Frank, I'm not into 3d as much, but I'll point my 3D guru friend towards your post and see what he thinks. I'd be doing practically the same thing in AE, except no z-axis movement.
Thanks everyone for your posts!
August 19th, 2003, 12:20 PM
Your reference to "Saving Private Ryan" makes me think that part of what you are referring to as the look you desire may be due to the "skinny shutter" look used in the opening sequence of that movie. Try setting the shutter on your GL1 to 1/250th or higher, and shoot some violent hand shaking footage--see if that is along the lines of what you are looking for.
August 19th, 2003, 09:40 PM
Charles, thanks for the advice! I do like to dink around a lot with fast shutter speeds, especially in rain and water (28 Days Later strobing of the rain). I've done several tests with it and am very pleased. I posted a link to one of these tests below.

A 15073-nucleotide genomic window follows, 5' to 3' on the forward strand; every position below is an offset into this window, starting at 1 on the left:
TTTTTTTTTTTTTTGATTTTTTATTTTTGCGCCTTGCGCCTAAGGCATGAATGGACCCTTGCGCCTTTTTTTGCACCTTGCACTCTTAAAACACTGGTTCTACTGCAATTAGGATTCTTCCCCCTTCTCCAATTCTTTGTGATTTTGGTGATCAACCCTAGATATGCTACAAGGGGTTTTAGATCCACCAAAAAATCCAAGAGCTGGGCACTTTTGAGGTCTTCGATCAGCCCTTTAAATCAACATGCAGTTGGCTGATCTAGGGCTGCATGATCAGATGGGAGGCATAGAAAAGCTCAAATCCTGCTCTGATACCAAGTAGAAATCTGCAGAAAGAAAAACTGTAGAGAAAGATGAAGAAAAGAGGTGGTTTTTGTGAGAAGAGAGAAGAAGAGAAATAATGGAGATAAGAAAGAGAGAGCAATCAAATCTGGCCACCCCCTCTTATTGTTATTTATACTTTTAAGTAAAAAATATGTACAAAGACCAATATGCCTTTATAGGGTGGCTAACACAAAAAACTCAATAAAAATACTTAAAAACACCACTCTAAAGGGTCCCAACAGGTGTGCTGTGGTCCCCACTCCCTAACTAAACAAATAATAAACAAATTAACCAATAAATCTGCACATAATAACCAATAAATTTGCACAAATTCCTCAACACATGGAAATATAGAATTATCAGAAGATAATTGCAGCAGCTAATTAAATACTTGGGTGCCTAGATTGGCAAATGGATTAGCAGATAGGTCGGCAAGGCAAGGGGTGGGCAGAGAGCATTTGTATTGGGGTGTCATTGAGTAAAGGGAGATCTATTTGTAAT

I did run a test just this afternoon of the shaking frame, I've posted a link below. Keep in mind that I shot this at random with my mother lol. I had to edit quick before work, so it's very shottily done (and w/o a tripod! I'm saving up for one...) A friend and I are going to get together and string together a semi-decent plot just to test all of these effects with. Then we'll make a post with a link to the short. Hopefully then these effects will be polished!
http://www.par-t-com.net/shake_test.mov (about 3mb)
http://www.par-t-com.net/rain_test.avi (about 13mb, requires the xvid codec from http://www.xvid.org/)
Questions and comments are welcome. Thanks!
August 20th, 2003, 10:19 AM
I liked the rain one!
August 20th, 2003, 10:29 AM
Thanks Rob! I kind of want to do another one, that was before I was fully versed in how much resolution can be lost using some functions on the GL1. I had frame mode on, sharpness maxed out (which is terrible, dunno why i did that), and the in cam 16:9 enabled. Lost a lot of resolution there, but it isn't too bad on the computer.